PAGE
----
Identify and explain three criteria for an effective tax system.
There are several criteria for a tax system to be effective. One of the characteristics is the tax system must be fair and equitable: Equity. The tax system should be based on a person’s ability to pay. A progressive tax system may accomplish this. Those who make more money should pay a greater percentage of tax than those who make less money.
Another characteristic of an effective tax system is that is must be relatively easy for people to understand: Simplicity. If the tax code is too complex, and some people feel our tax code fits this description, people won’t support that tax system. The tax system should be simple enough that most people can do their own taxes without needing professional assistance.
Finally, the tax system must accomplish the goals it is supposed to accomplish: Efficiency. If the tax system is supposed to raise money for the government to operate and to pay its bills, then it must do those things. If the tax system is supposed to redistribute income, then that should be accomplished. If the tax system should is supposed to have the wealthiest people pay their fair share, then there shouldn’t be ways for ways for people to avoid paying their fair share.
Taxes are important. The tax system must accomplish what it is supposed to accomplish in order to be effective.
The greatest difficulty with this question is that the term "effective" is a relative rather than an absolute one. A tax code is effective if it achieves its purpose. Without knowing what the purpose is of a tax code, it's impossible to measure its effectiveness.
For example, one could imagine a tax code designed for the (absurd) purpose of enriching people born under the astrological sign of Gemini and impoverishing people born under the sign of Pisces. If the code achieved this purpose, it would be effective. Whether we like or dislike the purpose of a tax code is irrelevant to the question of whether it achieves its intended goals.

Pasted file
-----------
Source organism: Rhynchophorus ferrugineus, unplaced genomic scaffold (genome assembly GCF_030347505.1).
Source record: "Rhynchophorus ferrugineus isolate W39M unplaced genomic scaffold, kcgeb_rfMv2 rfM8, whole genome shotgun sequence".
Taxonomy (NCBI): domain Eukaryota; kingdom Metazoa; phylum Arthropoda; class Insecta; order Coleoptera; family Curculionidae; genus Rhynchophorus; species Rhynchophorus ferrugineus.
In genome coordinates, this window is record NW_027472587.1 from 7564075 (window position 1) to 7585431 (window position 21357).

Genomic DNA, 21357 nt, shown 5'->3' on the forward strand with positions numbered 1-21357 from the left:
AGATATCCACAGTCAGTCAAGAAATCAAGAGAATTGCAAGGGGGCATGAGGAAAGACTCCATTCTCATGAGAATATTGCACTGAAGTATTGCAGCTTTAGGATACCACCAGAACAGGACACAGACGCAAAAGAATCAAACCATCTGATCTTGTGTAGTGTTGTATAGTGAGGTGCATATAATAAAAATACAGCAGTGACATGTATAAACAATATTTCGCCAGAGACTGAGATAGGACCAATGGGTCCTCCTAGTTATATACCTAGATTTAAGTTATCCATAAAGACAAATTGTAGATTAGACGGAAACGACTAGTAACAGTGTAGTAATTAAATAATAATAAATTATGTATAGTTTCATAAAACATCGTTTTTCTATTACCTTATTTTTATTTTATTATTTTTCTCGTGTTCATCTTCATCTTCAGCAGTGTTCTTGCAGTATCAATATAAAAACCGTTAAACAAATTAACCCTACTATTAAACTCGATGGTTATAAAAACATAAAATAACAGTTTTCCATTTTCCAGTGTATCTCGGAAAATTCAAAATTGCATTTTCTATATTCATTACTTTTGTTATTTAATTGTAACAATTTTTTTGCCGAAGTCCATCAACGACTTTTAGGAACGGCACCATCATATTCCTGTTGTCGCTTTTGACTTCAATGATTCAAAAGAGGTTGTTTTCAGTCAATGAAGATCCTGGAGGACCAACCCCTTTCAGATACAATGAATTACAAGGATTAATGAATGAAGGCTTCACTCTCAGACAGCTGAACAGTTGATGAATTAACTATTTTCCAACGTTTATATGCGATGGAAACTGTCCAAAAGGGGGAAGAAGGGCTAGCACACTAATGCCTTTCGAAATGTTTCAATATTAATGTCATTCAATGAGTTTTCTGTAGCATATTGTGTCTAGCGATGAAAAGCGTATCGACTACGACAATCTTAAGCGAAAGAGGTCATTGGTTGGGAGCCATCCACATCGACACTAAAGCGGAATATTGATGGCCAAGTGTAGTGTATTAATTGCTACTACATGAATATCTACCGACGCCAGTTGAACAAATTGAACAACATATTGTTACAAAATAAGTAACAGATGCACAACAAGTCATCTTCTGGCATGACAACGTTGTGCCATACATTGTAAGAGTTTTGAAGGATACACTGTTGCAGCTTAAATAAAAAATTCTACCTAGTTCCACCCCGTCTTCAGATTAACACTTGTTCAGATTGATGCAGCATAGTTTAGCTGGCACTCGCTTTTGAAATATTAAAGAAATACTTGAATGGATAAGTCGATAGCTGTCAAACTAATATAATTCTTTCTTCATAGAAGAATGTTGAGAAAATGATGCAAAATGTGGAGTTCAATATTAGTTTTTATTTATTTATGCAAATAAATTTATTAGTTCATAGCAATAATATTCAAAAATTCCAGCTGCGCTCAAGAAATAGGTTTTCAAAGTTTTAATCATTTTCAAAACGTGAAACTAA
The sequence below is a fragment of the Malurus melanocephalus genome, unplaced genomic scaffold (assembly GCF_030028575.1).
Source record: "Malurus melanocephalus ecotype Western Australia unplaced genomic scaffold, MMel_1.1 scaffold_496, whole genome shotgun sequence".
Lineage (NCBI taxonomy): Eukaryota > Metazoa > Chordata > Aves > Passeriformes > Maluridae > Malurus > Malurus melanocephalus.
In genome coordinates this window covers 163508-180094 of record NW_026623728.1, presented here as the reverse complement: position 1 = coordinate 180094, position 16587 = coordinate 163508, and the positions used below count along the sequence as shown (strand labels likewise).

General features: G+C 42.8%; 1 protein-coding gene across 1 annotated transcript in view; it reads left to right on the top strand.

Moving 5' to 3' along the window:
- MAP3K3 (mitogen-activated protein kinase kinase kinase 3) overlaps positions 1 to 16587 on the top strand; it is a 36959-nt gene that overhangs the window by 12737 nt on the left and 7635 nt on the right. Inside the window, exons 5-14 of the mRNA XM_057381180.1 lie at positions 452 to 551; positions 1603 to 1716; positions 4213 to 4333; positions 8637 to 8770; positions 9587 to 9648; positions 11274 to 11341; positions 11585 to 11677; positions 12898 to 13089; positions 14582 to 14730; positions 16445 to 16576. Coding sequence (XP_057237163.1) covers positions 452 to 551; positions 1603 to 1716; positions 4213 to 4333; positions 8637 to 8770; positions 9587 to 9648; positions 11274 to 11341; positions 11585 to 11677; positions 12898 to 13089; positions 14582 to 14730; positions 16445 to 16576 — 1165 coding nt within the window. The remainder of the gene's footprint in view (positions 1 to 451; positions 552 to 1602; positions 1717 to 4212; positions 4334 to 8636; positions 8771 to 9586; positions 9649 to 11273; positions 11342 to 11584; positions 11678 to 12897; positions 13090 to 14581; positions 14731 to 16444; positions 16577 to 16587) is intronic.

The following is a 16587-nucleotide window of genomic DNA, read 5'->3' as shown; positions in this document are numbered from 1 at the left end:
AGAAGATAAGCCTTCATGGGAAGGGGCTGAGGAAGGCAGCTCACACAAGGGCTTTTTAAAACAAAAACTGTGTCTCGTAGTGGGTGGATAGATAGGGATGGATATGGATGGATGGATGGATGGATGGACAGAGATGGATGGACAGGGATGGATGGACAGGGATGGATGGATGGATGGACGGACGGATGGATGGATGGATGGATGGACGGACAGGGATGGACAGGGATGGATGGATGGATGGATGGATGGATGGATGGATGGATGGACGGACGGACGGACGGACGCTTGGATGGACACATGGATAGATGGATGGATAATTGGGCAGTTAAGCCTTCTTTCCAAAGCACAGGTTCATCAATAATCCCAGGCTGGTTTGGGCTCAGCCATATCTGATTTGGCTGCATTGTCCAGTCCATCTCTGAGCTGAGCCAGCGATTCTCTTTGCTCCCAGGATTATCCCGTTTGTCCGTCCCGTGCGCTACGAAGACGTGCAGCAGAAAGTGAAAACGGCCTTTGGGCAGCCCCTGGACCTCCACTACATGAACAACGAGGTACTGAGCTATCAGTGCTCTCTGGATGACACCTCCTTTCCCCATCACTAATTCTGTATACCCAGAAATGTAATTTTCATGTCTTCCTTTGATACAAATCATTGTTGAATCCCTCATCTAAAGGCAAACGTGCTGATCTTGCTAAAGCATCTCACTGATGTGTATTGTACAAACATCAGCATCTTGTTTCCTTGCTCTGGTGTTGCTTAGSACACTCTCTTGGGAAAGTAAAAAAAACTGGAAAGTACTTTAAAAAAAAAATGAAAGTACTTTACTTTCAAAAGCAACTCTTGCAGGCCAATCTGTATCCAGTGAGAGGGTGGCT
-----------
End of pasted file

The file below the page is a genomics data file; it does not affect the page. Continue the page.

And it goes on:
If, for example, the goal of taxation is to promote income equality, one can look at how changes in a tax code correlate with the GINI coefficient, a measure of income inequality. The difficulty here, though, is that tax codes are not the only factors affecting income inequality.
Next, an effective tax code should be one that most people consider fair. If it is considered unfair or punitive, people will go to great lengths to evade taxes and an underground economy will flourish. Similarly, part of efficiency is that the code is sufficiently simple so that compliance can be readily enforced and monitored and so that evasion is difficult.
First, the tax code as it stands is too complex. Even people who are very intelligent have problems filing their taxes. So, one of the best steps for the government to make is to simplify.
Second, a clear progressive tax code is important. All people should pay taxes, but the wealthier should shoulder more of the burden. However, the limit should not be the limit set by president Obama. Perhaps those over 1 million should be taxed more.
Third, tax loopholes for corporations should be closed up. Too many corporations benefit from the U.S., but pay little in taxes.
Finally, the government should watch the super wealthy in America more closely - Swiss bank account, offshore account, and the like.